“We can’t control the ratings. I’ve said it for many, many years that the ratings to a large extent are dependent on who’s playing and how close the game is. I will say that when you look at all the ways consumers are accessing the tournament, the total amount of people I think is greater than it’s ever been. It’s just on different devices and different platforms.”

And he said that CBS has seen incredible demand for their tournament ad inventory despite last year’s ratings drops.

“Our sales for this year are incredibly strong, just as they were last year. And, you know, ratings to some extent dictate how happy the advertisers are; I can tell you the advertisers were thrilled after last year, and the demand is remarkable for this year.”

A pair of key ad executives for the networks went further on that still in comments to Alex Weprin of The Hollywood Reporter for a piece published Wednesday:

John Bogusz, the head of ad sales for CBS Sports (he will retire later this year), says that this year’s tournament is trending up high single digits in terms of dollars and pricing, as sports outpace entertainment in the marketplace. The entire tournament is “virtually sold out,” he says, with the Final Four and championship in particularly high demand (they are holding back a few sports in case there is last-minute interest).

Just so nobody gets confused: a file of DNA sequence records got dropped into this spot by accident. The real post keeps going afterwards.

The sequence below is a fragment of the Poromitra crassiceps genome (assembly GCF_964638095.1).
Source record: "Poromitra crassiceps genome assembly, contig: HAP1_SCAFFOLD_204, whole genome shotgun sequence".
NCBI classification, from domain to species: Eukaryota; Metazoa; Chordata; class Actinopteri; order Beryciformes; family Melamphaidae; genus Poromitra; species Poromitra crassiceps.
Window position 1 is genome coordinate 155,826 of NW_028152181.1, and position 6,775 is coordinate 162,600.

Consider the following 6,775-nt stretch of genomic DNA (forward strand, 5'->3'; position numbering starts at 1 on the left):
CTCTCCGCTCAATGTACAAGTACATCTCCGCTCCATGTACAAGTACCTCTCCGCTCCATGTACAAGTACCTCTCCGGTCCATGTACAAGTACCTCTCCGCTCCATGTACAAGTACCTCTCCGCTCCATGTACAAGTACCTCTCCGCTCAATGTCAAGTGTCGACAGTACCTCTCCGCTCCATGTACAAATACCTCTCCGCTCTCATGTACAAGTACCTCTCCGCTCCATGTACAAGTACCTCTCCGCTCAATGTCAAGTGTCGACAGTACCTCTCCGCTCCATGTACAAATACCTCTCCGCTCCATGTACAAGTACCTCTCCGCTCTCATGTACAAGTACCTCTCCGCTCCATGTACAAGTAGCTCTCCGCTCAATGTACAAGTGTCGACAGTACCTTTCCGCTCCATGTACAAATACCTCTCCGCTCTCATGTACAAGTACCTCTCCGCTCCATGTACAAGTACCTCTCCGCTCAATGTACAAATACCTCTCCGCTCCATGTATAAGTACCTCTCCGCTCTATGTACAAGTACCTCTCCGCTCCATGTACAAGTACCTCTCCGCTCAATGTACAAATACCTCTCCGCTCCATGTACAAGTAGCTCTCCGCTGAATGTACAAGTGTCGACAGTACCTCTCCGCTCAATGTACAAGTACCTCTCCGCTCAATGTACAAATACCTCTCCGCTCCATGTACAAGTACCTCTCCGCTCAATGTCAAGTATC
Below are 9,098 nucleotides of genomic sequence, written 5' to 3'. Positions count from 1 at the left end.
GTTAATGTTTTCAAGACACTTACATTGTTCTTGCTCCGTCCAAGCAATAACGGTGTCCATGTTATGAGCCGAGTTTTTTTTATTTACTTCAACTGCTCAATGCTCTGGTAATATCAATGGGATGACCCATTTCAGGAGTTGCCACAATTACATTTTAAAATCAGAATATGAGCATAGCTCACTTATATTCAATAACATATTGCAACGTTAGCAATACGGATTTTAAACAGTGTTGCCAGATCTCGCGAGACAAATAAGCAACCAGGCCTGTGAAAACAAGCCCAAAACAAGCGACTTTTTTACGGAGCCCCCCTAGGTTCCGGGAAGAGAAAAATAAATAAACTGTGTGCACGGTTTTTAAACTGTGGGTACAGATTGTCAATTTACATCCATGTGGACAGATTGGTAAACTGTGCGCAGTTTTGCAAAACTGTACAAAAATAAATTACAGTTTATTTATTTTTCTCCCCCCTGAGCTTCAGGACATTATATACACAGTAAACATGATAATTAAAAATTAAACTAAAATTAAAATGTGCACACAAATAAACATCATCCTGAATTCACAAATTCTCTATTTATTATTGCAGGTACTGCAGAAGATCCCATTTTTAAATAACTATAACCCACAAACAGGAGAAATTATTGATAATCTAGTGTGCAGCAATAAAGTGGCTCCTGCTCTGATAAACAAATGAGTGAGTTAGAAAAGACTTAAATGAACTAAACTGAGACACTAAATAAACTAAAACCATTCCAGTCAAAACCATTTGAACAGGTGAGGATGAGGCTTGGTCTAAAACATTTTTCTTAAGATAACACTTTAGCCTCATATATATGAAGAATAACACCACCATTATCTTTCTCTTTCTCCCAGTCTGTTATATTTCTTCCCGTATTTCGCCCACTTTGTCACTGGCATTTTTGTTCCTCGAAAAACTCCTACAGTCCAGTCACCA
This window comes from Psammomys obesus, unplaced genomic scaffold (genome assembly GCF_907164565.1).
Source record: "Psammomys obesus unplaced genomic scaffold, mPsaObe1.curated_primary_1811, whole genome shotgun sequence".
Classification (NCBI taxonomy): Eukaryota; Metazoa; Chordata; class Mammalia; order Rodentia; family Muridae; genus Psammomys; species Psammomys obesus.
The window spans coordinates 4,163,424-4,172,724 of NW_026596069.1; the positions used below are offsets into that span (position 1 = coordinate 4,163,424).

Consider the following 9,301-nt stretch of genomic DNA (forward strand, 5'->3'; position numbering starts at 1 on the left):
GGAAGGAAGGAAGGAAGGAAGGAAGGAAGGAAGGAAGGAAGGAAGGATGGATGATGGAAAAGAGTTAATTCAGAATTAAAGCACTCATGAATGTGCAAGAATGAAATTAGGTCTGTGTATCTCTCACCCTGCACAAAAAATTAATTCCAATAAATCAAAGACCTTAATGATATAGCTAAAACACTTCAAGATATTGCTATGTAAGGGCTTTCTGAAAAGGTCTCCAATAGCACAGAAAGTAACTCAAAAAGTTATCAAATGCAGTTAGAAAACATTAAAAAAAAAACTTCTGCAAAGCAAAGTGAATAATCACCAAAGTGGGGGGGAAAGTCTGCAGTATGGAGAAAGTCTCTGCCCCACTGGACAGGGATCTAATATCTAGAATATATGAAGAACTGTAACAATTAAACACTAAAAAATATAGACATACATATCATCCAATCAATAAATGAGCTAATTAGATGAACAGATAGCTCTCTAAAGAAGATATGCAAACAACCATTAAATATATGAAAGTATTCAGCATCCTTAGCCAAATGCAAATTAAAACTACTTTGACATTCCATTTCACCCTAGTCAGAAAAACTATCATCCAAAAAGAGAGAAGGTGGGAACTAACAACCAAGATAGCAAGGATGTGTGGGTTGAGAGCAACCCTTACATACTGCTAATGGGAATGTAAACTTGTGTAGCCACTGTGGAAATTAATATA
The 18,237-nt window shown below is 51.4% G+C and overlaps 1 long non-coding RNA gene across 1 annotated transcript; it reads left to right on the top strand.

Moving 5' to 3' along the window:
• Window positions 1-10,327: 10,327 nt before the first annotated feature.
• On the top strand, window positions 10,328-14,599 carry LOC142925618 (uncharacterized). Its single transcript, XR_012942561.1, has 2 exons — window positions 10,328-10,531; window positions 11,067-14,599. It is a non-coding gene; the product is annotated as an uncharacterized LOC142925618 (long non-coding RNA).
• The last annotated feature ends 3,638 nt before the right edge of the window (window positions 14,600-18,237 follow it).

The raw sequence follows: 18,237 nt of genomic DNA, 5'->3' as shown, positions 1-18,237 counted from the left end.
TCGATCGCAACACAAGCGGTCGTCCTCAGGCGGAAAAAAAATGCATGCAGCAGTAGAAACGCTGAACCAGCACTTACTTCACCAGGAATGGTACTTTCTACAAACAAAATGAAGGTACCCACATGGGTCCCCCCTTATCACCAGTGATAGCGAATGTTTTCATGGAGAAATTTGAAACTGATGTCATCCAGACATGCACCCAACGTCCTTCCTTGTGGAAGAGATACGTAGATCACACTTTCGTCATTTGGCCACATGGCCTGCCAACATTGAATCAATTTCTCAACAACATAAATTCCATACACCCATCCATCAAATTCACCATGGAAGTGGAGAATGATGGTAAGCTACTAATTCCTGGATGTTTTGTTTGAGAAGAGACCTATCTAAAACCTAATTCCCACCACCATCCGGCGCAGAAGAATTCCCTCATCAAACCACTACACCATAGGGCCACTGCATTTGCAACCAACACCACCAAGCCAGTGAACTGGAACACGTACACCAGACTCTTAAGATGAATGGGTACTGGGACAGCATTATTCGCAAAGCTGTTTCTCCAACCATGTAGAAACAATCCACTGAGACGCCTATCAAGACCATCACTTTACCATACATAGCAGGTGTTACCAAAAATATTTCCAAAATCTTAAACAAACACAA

“I would say it’s also reflective of the ratings,” says Jon Diament, the head of ad sales for TNT Sports. “The ratings for high profile sports continue to be very consistent, the demos are very strong. And there’s some really cool sponsorships and extensions associated with all those great properties in social and in betting and all the other things that sports brings to the table that marketers embrace. So I think sports has an advantage right now in the market based on audience flow and advertiser interest.”